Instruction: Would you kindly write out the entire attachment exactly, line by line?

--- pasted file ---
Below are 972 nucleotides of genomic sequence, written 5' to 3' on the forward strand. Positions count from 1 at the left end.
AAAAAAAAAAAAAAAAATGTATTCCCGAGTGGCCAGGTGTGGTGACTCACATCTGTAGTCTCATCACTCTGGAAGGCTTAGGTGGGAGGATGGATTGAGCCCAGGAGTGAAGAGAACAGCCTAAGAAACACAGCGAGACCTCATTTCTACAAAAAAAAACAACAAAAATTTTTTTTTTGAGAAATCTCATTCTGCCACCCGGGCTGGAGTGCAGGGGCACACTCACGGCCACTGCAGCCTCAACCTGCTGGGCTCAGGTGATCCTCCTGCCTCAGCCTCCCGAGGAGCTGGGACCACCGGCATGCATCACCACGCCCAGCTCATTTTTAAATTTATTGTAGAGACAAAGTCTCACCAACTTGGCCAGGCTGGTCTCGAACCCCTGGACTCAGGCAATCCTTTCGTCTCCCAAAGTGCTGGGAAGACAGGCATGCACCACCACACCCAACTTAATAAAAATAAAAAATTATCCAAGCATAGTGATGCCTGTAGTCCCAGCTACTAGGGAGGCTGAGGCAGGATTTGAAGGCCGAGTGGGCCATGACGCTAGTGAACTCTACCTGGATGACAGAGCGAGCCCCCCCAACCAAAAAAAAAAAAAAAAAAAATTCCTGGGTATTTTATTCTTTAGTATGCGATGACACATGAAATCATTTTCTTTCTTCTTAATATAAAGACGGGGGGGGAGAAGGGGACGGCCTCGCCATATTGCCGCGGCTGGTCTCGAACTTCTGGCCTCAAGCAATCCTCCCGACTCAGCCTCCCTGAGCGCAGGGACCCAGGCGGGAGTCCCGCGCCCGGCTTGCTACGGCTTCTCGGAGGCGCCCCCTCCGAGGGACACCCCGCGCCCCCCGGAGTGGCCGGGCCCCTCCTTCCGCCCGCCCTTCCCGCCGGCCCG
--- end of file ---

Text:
Below are 972 nucleotides of genomic sequence, written 5' to 3' on the forward strand. Positions count from 1 at the left end.
AAAAAAAAAAAAAAAAATGTATTCCCGAGTGGCCAGGTGTGGTGACTCACATCTGTAGTCTCATCACTCTGGAAGGCTTAGGTGGGAGGATGGATTGAGCCCAGGAGTGAAGAGAACAGCCTAAGAAACACAGCGAGACCTCATTTCTACAAAAAAAAACAACAAAAATTTTTTTTTTGAGAAATCTCATTCTGCCACCCGGGCTGGAGTGCAGGGGCACACTCACGGCCACTGCAGCCTCAACCTGCTGGGCTCAGGTGATCCTCCTGCCTCAGCCTCCCGAGGAGCTGGGACCACCGGCATGCATCACCACGCCCAGCTCATTTTTAAATTTATTGTAGAGACAAAGTCTCACCAACTTGGCCAGGCTGGTCTCGAACCCCTGGACTCAGGCAATCCTTTCGTCTCCCAAAGTGCTGGGAAGACAGGCATGCACCACCACACCCAACTTAATAAAAATAAAAAATTATCCAAGCATAGTGATGCCTGTAGTCCCAGCTACTAGGGAGGCTGAGGCAGGATTTGAAGGCCGAGTGGGCCATGACGCTAGTGAACTCTACCTGGATGACAGAGCGAGCCCCCCCAACCAAAAAAAAAAAAAAAAAAAATTCCTGGGTATTTTATTCTTTAGTATGCGATGACACATGAAATCATTTTCTTTCTTCTTAATATAAAGACGGGGGGGGAGAAGGGGACGGCCTCGCCATATTGCCGCGGCTGGTCTCGAACTTCTGGCCTCAAGCAATCCTCCCGACTCAGCCTCCCTGAGCGCAGGGACCCAGGCGGGAGTCCCGCGCCCGGCTTGCTACGGCTTCTCGGAGGCGCCCCCTCCGAGGGACACCCCGCGCCCCCCGGAGTGGCCGGGCCCCTCCTTCCGCCCGCCCTTCCCGCCGGCCCG